Written by Marcus Holt
The Science and Technology Facilities Council (STFC) is the main source of UK funding for technology-based science research. An STFC PhD studentship will cover your PhD fees and / or maintenance, as well as providing funding for materials, consumables or training related to your research.
This guide explains how STFC funding works for PhD students, with information on the different STFC studentships, who is eligible and how to apply.
The STFC is one of the seven Research Councils that form part of UK Research and Innovation (UKRI). Each council manages a UK Government budget for research in a given subject area, some of which is allocated to training PhD students.
Unlike the other Research Councils, the STFC focuses more on developing and operating large-scale facilities and scientific infrastructure to support industrial and academic researchers across a range of subjects.
Which PhD subjects does the STFC fund?
Although their facilities assist a wide range of research areas, the STFC remit focuses primarily on Physical Sciences and provides PhD funding in the following areas:
The STFC may also fund interdisciplinary studentships with the Engineering and Physical Sciences Research Council (EPSRC).
What PhD funding does the STFC provide?
The STFC funds around 800 PhD students each year. A full STFC studentship provides the following:
- A fee payment of £4,596 per year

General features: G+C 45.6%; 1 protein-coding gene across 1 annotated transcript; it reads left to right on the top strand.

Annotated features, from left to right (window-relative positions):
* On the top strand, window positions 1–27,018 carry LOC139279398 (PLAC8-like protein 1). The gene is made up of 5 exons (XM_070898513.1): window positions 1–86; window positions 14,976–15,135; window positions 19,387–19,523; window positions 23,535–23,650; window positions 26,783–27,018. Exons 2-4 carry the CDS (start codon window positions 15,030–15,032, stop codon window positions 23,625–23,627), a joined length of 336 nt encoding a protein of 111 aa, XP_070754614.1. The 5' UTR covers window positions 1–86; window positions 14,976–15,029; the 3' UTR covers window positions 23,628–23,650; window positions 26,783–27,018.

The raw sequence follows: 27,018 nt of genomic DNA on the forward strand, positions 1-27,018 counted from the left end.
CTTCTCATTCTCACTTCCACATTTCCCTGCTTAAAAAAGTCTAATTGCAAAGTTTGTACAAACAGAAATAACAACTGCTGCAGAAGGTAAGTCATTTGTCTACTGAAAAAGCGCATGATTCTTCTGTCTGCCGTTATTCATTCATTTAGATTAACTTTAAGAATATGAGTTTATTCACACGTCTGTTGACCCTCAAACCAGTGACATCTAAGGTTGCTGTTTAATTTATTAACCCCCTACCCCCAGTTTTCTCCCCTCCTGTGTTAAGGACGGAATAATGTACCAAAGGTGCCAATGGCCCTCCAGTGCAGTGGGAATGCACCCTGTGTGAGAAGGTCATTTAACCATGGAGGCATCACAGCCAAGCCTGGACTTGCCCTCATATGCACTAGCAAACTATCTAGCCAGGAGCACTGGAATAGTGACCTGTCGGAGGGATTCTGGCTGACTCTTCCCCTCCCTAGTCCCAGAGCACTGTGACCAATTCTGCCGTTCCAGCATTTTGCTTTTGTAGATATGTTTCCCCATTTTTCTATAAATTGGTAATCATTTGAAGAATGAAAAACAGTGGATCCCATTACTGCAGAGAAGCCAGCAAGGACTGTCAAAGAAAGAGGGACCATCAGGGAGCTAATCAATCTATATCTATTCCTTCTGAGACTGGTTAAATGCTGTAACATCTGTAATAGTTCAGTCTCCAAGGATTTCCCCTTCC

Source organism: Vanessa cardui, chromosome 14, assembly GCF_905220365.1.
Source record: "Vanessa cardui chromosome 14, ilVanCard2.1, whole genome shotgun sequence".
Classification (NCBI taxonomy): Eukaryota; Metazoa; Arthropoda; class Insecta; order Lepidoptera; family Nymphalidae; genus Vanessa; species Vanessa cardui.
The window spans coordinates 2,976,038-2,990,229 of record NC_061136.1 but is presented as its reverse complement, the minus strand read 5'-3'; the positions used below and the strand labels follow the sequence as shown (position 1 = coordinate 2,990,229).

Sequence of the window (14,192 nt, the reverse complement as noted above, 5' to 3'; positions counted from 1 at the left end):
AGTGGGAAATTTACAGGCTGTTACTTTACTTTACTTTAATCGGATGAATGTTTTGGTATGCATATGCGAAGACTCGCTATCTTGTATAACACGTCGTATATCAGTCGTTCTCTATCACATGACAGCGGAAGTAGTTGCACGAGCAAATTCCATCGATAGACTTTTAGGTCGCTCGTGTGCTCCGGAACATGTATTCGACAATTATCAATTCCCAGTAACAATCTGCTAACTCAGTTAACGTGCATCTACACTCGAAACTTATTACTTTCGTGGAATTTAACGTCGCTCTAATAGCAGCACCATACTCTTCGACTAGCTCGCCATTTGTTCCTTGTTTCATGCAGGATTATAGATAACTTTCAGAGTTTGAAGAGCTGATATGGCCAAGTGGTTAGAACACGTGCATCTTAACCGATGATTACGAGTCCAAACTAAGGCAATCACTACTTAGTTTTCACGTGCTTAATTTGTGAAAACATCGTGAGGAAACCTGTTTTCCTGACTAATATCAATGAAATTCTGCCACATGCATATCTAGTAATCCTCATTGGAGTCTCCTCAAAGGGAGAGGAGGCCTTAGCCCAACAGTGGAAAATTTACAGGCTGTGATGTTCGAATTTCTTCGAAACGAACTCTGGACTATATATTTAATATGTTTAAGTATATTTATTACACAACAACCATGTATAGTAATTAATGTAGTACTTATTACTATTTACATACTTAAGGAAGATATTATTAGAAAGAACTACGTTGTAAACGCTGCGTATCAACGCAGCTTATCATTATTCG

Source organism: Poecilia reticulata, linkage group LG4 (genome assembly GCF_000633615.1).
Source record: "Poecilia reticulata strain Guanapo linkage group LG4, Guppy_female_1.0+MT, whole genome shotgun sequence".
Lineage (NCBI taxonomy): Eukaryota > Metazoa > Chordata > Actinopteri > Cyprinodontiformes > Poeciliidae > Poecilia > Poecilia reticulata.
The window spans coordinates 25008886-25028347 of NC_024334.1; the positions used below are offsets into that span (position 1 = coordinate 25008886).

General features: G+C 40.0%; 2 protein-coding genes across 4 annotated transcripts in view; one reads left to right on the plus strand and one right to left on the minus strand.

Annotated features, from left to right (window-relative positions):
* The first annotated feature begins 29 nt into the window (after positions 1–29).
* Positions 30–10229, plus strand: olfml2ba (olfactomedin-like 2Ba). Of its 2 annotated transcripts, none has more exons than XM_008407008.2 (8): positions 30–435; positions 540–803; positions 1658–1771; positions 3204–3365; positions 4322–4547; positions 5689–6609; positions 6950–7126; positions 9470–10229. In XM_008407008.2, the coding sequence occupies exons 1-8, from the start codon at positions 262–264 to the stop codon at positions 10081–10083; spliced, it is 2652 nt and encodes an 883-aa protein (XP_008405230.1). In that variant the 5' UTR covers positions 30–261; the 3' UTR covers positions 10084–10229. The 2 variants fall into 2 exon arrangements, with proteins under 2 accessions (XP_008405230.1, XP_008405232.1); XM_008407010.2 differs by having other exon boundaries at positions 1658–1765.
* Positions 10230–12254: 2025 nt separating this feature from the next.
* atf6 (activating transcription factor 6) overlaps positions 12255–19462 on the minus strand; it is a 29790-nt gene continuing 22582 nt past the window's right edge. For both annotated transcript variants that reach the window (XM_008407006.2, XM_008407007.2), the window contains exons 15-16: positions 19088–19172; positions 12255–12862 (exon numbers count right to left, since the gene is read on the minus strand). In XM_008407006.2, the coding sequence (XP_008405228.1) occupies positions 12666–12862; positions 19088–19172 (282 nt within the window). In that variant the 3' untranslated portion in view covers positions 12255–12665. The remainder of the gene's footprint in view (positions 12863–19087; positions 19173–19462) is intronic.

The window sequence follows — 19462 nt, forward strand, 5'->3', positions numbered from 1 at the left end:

- A doctoral stipend of £17,668 per year to cover living costs (you will receive slightly more if you are based in London)
- A Research Training Support Grant (RTSG) of £1,000 to cover the cost of research training
The STFC may also provide a contribution of £230 to go towards the cost of conference fees and UK fieldwork, as well as Disabled Student’s Allowance (DSA).
These values increase annually in line with inflation and you’ll receive the new amount each year.
How is funding allocated?
The STFC does not provide funding directly to students. Instead, funding for studentships is provided directly to universities or research organisations who go on to advertise PhD projects.
These projects are either based within university Doctoral Training Partnerships (DTPs) or Centres for Doctoral Training (CDTs), or awarded as industrial CASE (iCASE) studentships.
UKRI funding for other subjects
The funding opportunities described on this page are for Economic and Social PhDs. Other members of Research and Innovation allocate their own Research Council studentships for different PhD subjects.
STFC Doctoral Training Partnerships
The majority of STFC funding is provided through Doctoral Training Partnerships (DTPs). These are set up by individual universities or through a network of multiple universities.
Institutions receive a quantity of DTP studentships from the STFC based on an algorithm that takes into consideration the number of their principle investigators and research fellows as well as previous research publications.